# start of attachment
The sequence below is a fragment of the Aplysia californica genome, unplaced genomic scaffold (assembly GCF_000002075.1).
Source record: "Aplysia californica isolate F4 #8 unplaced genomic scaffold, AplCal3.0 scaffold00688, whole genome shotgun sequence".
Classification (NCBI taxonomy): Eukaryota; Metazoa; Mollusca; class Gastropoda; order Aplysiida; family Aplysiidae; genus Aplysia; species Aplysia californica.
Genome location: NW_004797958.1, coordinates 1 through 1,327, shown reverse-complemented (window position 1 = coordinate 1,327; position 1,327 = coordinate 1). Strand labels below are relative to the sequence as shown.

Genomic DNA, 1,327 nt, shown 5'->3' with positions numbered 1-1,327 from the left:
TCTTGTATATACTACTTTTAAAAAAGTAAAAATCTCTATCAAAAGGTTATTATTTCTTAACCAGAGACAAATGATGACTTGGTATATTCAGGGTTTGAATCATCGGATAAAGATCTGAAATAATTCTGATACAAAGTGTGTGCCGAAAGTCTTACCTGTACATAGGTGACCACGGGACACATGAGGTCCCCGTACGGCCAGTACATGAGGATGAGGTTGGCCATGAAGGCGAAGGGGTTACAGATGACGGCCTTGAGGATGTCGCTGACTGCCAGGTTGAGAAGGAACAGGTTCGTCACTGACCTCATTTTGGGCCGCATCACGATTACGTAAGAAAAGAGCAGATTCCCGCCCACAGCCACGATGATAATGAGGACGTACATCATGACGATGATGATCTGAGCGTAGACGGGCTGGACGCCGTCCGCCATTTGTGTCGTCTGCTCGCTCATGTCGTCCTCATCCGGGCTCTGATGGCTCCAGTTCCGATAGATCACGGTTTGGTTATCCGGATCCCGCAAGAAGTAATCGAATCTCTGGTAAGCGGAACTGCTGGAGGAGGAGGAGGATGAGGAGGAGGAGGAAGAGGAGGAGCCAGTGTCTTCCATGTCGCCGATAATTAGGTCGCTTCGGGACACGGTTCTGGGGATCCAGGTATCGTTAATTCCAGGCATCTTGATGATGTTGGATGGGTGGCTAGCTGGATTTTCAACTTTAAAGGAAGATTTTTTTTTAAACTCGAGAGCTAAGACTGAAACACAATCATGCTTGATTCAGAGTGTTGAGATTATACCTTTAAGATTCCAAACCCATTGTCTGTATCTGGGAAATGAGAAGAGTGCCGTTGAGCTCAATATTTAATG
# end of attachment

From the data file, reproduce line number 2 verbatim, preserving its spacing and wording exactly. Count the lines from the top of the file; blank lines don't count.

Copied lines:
Source record: "Aplysia californica isolate F4 #8 unplaced genomic scaffold, AplCal3.0 scaffold00688, whole genome shotgun sequence".